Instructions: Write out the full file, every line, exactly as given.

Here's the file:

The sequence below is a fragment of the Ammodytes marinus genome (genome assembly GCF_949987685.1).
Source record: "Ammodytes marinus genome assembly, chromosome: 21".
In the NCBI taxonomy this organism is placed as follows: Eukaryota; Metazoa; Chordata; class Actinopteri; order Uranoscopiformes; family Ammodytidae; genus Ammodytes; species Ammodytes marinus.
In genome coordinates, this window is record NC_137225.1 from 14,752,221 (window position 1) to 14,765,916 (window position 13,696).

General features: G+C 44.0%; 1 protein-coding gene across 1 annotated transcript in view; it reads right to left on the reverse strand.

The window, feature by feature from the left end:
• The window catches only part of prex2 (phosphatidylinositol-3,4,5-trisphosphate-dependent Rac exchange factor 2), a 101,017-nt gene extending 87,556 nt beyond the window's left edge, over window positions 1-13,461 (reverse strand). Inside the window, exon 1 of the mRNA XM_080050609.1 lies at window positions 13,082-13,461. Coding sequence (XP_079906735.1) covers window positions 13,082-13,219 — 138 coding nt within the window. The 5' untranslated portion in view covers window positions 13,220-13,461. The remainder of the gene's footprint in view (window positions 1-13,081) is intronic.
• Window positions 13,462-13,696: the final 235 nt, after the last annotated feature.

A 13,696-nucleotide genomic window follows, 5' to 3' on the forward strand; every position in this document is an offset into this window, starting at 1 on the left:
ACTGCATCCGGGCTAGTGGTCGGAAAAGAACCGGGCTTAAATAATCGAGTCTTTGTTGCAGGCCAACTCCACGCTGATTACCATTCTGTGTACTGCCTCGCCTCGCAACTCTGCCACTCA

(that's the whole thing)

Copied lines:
The sequence below is a fragment of the Ammodytes marinus genome (genome assembly GCF_949987685.1).
Source record: "Ammodytes marinus genome assembly, chromosome: 21".
In the NCBI taxonomy this organism is placed as follows: Eukaryota; Metazoa; Chordata; class Actinopteri; order Uranoscopiformes; family Ammodytidae; genus Ammodytes; species Ammodytes marinus.
In genome coordinates, this window is record NC_137225.1 from 14,752,221 (window position 1) to 14,765,916 (window position 13,696).

General features: G+C 44.0%; 1 protein-coding gene across 1 annotated transcript in view; it reads right to left on the reverse strand.

The window, feature by feature from the left end:
• The window catches only part of prex2 (phosphatidylinositol-3,4,5-trisphosphate-dependent Rac exchange factor 2), a 101,017-nt gene extending 87,556 nt beyond the window's left edge, over window positions 1-13,461 (reverse strand). Inside the window, exon 1 of the mRNA XM_080050609.1 lies at window positions 13,082-13,461. Coding sequence (XP_079906735.1) covers window positions 13,082-13,219 — 138 coding nt within the window. The 5' untranslated portion in view covers window positions 13,220-13,461. The remainder of the gene's footprint in view (window positions 1-13,081) is intronic.
• Window positions 13,462-13,696: the final 235 nt, after the last annotated feature.

A 13,696-nucleotide genomic window follows, 5' to 3' on the forward strand; every position in this document is an offset into this window, starting at 1 on the left:
ACTGCATCCGGGCTAGTGGTCGGAAAAGAACCGGGCTTAAATAATCGAGTCTTTGTTGCAGGCCAACTCCACGCTGATTACCATTCTGTGTACTGCCTCGCCTCGCAACTCTGCCACTCA